I've been catching up on some old friends' blogs - you can thank the weather for that, chaps! - and came across this post from Neil Winton just as I was pondering again (or anew, as the hymn hath it) the business of officialdom and social media. When I left the classroom - god, it's been six years - I could still look at flickr and some blogs on the school system, though Richard Holloway's work was largely taboo because, it seemed, he'd used naughty words. So NetGear said anyway. Now, apparently, it is hard in schools to access any of the sites I've grown accustomed to using daily. Everyone and their grannies now know what Twitter is, but heaven forfend that our young should be able to use it.
Stupid logic, of course. I've been using Twitter since, November 2006. An earlyish adopter, then. I've been blogging for a year or so longer. And I've been evangelical about the power of social media for most of the intervening years. But now I'm no longer involved in schools and education at large; my forum tends to be in church circles. So I've stood up at Synods both General and Diocesan and begged for blogs to be used to communicate and for Bishops to use Twitter. And back then - some 4/5 years ago - I was scoffed at, either gently or violently. But gradually we saw bloggers doing their slightly risky thing on the sidelines of Synod, and then Twitter took over as comments were tweeted and shared live. Bishops blogged and had Facebook accounts. There were lunchtime meetings to help the uninitiated get over their fears (I'm talking General Synod here - all two and a half days of it) and, finally, official guidelines in the Synod papers for kind and responsible Tweeting. Social media had, on the face of it, arrived.
But we need to be careful here. There are still many, many people who have "no time" for Twitter and "all that stuff" - and that "no time" can be factual or pejorative in intent. And all too often they are the people who run organisations - because suddenly they see the huge potential for ... what? Anarchy? Revolution? Criticism?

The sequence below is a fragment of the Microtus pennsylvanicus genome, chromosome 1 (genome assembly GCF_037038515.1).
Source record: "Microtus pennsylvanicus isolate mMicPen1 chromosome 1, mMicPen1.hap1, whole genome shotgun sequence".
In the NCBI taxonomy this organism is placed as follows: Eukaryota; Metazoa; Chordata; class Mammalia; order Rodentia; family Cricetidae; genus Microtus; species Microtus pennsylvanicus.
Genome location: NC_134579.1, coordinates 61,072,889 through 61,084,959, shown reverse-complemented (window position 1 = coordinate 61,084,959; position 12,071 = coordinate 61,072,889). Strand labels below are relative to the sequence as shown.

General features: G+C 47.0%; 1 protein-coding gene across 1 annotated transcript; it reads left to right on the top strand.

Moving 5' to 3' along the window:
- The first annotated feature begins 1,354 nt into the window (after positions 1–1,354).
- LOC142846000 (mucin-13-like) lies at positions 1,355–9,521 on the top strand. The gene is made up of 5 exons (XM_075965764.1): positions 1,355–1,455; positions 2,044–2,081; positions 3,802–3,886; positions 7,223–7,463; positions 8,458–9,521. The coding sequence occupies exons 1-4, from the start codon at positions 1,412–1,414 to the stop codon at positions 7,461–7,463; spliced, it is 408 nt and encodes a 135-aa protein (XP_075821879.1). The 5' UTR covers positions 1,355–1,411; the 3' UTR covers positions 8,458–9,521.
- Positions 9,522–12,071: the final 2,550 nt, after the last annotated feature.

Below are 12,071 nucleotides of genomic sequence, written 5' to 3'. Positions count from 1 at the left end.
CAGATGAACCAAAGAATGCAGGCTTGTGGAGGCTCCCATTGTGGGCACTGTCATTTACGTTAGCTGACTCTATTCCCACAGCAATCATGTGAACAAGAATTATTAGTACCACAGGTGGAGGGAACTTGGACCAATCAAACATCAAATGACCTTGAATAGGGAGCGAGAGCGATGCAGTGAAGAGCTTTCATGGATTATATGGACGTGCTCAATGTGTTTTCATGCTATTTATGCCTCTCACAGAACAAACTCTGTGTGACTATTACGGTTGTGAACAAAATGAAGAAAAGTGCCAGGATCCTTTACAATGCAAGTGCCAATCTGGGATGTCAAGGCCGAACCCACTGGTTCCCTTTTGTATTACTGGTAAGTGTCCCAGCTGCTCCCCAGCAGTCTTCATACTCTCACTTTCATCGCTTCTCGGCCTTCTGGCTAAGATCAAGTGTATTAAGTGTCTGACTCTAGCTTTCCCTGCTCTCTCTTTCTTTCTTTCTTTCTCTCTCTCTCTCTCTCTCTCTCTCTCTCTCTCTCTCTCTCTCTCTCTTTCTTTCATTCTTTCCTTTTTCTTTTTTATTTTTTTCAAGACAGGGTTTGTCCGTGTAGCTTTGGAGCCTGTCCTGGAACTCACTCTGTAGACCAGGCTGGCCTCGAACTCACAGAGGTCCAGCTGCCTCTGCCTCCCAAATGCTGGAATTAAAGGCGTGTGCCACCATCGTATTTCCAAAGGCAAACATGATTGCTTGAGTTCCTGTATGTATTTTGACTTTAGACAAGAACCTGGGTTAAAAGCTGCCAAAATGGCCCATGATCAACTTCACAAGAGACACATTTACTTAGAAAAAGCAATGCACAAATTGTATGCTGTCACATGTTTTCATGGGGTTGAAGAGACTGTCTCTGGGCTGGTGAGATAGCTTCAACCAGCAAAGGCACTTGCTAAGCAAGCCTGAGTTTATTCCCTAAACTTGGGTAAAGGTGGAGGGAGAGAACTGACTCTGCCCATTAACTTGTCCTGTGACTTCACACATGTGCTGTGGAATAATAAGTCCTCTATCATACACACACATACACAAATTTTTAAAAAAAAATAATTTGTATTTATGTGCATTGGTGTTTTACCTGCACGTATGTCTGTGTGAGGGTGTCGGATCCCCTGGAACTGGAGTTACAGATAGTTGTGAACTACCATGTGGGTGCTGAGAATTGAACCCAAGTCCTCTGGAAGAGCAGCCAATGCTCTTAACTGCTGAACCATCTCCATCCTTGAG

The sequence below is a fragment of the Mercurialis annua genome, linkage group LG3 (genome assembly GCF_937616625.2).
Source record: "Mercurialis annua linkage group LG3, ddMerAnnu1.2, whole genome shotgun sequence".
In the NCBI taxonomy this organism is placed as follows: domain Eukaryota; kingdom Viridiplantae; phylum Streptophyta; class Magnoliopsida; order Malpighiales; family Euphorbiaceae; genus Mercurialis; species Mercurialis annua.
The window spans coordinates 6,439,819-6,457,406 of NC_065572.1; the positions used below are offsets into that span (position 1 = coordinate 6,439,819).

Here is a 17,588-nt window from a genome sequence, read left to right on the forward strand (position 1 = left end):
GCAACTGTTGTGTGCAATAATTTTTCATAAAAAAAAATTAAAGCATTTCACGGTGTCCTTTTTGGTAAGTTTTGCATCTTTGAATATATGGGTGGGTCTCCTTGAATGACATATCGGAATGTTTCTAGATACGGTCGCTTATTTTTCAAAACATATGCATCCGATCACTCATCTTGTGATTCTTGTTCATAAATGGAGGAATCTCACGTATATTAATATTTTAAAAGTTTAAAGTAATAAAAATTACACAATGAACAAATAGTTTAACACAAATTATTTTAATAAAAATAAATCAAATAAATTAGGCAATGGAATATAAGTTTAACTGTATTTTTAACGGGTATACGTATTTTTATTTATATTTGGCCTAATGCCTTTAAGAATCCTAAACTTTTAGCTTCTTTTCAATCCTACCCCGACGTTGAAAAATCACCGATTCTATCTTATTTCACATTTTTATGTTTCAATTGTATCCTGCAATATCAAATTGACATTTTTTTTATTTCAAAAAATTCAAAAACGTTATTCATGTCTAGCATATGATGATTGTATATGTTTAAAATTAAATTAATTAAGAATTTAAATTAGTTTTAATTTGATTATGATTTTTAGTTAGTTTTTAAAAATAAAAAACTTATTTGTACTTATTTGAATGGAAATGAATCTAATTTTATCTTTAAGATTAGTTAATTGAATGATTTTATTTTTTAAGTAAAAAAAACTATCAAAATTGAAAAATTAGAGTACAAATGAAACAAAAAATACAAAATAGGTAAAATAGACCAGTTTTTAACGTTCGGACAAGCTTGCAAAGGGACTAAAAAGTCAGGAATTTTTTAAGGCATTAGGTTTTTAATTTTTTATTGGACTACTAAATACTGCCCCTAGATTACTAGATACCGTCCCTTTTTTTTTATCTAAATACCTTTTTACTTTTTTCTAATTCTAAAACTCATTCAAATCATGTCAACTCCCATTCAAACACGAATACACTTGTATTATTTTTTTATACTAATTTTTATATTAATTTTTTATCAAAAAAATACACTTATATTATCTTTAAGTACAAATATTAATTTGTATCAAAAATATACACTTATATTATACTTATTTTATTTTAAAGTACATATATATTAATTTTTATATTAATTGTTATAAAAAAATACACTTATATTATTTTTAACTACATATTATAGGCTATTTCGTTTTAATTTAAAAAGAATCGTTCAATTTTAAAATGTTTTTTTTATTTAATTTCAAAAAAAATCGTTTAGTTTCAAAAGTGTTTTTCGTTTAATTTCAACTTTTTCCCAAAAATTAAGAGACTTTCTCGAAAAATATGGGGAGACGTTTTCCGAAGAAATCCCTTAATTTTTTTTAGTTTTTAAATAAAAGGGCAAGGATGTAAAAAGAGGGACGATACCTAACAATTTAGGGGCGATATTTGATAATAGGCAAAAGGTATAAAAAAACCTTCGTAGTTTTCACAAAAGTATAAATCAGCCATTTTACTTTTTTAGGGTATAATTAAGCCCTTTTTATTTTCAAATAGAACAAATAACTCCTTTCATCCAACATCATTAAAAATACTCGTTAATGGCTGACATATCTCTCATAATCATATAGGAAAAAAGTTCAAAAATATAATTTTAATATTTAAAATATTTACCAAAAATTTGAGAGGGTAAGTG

Yes. Of course. All of these things. That's why repressive regimes block Facebook. I'm reminded, probably because of the context in which I now operate, of how the Bible used to be forbidden fruit to the common people, and then to women - much safer to keep it in Latin and in the hands of the priests, much more seemly for women to take their men's word for what was in this dangerous book. But hey - we all read the Bible now, if we feel so inclined, and we sometimes find new and exciting things in it, in our unschooled, lay fashion. And the job of the professionals is to help all of us to read sensibly, not to make basic errors in comprehension, to put it in a historical context and so on. The church as it is today, shrinking as it may be, seems to me a healthier and more alive organism for the active participation of its members.
And what, do you ask, has this to do with Twitter? Well, Twitter and other social media exist. People have become accustomed to using them to broadcast their status. Not all people are sensible, and some users of social media are downright silly - they're just people. But you can't stop them making fools of themselves, in public or not. You can assume that people at a gathering like Synod will, for the most part, have a modicum of intelligence and a large helping of goodwill - they wouldn't be there otherwise. I've already remarked on the lack of much tweeting during the last Synod - because someone, apparently, thought fit to warn them off at one point. I missed that bit, so I don't know how it was done. But for next year, I'd like to see a Twitter live backchat channel on the screens, so that everyone in the hall can see what's being said as it's said - and the people up front can have the chance to react to it.
Going back to the trigger for this post - the drive to have social media become normal in schools - I'm pushed into wondering if official blessing is in fact the one way to kill something off. I think our young might well tell us it is ...